I have a simple while loop accepting input:

while true; do
    read -rep $'\n '"$USER"'> ' userInput
    echo "$userInput"



 username> command1

 username> command2

Is it possible to have a command history? So that I can press up on my keyboard to view the previously executed commands (without leaving the while loop)?

2 Answers 2


You could use the small Readline wrapper rlwrap. This is a neat little tool that provides command history to utilities that don't implement it by themselves.

You would use rlwrap on the script itself:

rlwrap -a ./script.sh

This would save a history file called ~/.script.sh_history and would use that file not only in the current session, but also in future sessions to provide a sort of history that you could step through.

See the manual for rlwrap.

rlwrap is commonly available as a package on most Unices, but may also be had from its GitHub repository.

  • Thanks for your answer. So this isn't possible purely with bash?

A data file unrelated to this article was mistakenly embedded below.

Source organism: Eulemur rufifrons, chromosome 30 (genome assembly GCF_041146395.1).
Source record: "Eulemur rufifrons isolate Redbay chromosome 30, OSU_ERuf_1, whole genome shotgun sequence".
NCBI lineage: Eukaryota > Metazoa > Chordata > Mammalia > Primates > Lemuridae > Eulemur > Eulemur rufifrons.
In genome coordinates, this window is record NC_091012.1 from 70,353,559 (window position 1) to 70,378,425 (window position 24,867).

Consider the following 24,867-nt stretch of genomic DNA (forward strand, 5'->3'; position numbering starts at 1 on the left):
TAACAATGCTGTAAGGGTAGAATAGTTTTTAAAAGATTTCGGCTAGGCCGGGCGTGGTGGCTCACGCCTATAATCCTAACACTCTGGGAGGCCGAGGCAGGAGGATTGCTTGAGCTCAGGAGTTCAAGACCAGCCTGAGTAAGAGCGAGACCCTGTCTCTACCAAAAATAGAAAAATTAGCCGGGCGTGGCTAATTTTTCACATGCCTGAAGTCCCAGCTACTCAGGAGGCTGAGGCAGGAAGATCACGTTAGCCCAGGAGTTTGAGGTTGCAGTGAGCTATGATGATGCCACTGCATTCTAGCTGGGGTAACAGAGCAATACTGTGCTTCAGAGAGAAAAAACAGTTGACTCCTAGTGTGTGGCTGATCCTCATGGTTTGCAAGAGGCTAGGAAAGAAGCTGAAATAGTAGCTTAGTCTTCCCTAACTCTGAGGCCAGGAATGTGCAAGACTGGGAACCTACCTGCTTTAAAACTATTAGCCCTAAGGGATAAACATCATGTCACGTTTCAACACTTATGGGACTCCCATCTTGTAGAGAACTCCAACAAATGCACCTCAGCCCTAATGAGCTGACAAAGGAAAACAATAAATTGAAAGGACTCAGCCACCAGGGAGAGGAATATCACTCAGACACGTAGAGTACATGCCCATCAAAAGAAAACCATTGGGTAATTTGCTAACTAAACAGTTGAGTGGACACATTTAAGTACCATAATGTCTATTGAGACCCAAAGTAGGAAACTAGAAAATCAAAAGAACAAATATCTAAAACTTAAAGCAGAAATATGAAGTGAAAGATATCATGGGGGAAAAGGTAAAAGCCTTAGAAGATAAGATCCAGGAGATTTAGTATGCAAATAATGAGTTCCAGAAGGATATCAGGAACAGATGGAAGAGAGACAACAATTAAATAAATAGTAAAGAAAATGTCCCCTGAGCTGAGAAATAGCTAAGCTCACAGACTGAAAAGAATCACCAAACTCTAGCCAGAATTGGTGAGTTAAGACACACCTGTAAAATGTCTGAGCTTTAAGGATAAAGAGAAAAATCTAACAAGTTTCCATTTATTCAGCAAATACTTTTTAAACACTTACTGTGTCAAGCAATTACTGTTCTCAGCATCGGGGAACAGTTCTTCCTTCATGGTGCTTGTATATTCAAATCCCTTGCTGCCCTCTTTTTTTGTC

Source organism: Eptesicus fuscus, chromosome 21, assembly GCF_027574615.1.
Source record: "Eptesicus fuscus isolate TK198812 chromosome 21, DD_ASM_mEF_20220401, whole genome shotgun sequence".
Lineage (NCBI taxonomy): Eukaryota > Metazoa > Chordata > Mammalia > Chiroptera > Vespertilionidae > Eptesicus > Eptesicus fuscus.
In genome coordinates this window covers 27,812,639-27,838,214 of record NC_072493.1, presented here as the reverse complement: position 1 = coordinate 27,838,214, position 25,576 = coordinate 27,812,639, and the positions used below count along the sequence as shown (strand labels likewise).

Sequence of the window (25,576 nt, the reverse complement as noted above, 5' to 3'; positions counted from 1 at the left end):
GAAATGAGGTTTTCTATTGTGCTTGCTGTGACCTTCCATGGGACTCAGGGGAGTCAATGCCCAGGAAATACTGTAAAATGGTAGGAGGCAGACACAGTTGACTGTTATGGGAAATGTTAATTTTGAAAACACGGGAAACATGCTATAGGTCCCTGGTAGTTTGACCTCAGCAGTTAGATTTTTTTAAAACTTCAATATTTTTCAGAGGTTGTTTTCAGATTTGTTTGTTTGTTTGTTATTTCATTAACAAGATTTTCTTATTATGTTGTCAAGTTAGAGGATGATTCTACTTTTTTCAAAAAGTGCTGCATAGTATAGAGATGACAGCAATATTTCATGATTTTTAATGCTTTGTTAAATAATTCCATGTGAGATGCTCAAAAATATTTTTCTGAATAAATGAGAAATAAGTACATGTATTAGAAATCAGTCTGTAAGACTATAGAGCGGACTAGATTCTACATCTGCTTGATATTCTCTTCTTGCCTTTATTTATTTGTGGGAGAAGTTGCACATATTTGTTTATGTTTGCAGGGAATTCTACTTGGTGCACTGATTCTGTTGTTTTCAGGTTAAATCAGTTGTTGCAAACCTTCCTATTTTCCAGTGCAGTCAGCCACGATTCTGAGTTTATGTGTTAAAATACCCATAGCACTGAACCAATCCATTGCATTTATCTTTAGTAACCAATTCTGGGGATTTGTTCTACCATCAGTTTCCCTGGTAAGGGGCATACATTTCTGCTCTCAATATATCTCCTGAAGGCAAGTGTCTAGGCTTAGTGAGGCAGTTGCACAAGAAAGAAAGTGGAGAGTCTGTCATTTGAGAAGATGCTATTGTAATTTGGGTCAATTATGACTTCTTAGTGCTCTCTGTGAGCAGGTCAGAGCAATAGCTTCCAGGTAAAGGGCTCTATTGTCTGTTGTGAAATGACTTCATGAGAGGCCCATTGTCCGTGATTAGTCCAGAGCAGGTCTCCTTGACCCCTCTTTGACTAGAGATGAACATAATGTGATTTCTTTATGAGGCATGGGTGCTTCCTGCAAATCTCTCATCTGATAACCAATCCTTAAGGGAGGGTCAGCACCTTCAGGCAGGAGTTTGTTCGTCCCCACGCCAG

– user321630
    Nov 18, 2018 at 21:31
  • @user321630 The read builtin does not provide this facility. You would have to implement it by saving the inputted data to a file and then somehow search that appropriately when the user uses the arrow keys.
    – Kusalananda
    Nov 18, 2018 at 21:34
  • @Kusalananda I was thinking the same but is there any way to pass up-key as an argument? I searched a lot but no help.
    – Prvt_Yadav
    Nov 18, 2018 at 21:36
  • 1
    @Debian_yadav This is non-trivial as the up-arrow key sends a series of characters, and you would have to distinguish these from other input and to do that without requiring the user to press Enter. Here's the solution to the first part of that problem: bashscript to detect right arrow key being pressed
    – Kusalananda
    Nov 18, 2018 at 21:40

You can use history -s to edit the history list, and read -e to make it possible to view the history.

while true; do
    read -rep $'\n '"$USER"'> ' userInput
    history -s "$userInput"
    echo "$userInput"

Note that there are various options about the command history. The behavior may be very different between a script and an interactive shell. For example, the command history is not loaded from or saved to a file automatically in a script, which may or may not be desirable in your situation. But you can fix it by adding more code if not.

You must log in to answer this question.

Not the answer you're looking for? Browse other questions tagged .